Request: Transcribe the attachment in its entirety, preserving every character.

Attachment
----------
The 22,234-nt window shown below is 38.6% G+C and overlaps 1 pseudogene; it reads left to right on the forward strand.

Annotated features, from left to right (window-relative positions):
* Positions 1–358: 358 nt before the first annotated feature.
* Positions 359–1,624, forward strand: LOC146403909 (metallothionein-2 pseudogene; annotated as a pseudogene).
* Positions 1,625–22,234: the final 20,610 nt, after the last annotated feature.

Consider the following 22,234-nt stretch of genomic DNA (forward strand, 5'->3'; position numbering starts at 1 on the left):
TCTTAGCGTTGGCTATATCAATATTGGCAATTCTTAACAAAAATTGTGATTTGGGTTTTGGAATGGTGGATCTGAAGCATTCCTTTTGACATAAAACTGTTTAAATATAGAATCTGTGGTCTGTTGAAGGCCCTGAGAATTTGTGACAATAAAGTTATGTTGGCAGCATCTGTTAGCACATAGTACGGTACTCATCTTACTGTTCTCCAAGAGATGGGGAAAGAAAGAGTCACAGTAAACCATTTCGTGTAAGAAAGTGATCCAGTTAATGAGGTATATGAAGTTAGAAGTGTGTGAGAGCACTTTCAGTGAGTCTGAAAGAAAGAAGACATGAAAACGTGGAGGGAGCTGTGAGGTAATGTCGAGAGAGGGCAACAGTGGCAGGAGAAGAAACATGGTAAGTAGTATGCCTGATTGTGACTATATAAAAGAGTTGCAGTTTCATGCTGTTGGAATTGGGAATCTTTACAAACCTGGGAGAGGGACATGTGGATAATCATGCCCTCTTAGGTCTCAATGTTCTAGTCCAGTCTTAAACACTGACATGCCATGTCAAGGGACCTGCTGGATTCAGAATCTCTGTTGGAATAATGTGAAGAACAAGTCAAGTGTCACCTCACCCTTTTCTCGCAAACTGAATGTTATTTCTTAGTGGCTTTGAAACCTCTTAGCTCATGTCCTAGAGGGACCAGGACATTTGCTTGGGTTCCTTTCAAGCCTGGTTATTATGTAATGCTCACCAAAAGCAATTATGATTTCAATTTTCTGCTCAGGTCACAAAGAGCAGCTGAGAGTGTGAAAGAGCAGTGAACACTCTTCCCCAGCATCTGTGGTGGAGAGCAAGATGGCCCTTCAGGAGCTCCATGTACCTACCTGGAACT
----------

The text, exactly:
The 22,234-nt window shown below is 38.6% G+C and overlaps 1 pseudogene; it reads left to right on the forward strand.

Annotated features, from left to right (window-relative positions):
* Positions 1–358: 358 nt before the first annotated feature.
* Positions 359–1,624, forward strand: LOC146403909 (metallothionein-2 pseudogene; annotated as a pseudogene).
* Positions 1,625–22,234: the final 20,610 nt, after the last annotated feature.

Consider the following 22,234-nt stretch of genomic DNA (forward strand, 5'->3'; position numbering starts at 1 on the left):
TCTTAGCGTTGGCTATATCAATATTGGCAATTCTTAACAAAAATTGTGATTTGGGTTTTGGAATGGTGGATCTGAAGCATTCCTTTTGACATAAAACTGTTTAAATATAGAATCTGTGGTCTGTTGAAGGCCCTGAGAATTTGTGACAATAAAGTTATGTTGGCAGCATCTGTTAGCACATAGTACGGTACTCATCTTACTGTTCTCCAAGAGATGGGGAAAGAAAGAGTCACAGTAAACCATTTCGTGTAAGAAAGTGATCCAGTTAATGAGGTATATGAAGTTAGAAGTGTGTGAGAGCACTTTCAGTGAGTCTGAAAGAAAGAAGACATGAAAACGTGGAGGGAGCTGTGAGGTAATGTCGAGAGAGGGCAACAGTGGCAGGAGAAGAAACATGGTAAGTAGTATGCCTGATTGTGACTATATAAAAGAGTTGCAGTTTCATGCTGTTGGAATTGGGAATCTTTACAAACCTGGGAGAGGGACATGTGGATAATCATGCCCTCTTAGGTCTCAATGTTCTAGTCCAGTCTTAAACACTGACATGCCATGTCAAGGGACCTGCTGGATTCAGAATCTCTGTTGGAATAATGTGAAGAACAAGTCAAGTGTCACCTCACCCTTTTCTCGCAAACTGAATGTTATTTCTTAGTGGCTTTGAAACCTCTTAGCTCATGTCCTAGAGGGACCAGGACATTTGCTTGGGTTCCTTTCAAGCCTGGTTATTATGTAATGCTCACCAAAAGCAATTATGATTTCAATTTTCTGCTCAGGTCACAAAGAGCAGCTGAGAGTGTGAAAGAGCAGTGAACACTCTTCCCCAGCATCTGTGGTGGAGAGCAAGATGGCCCTTCAGGAGCTCCATGTACCTACCTGGAACT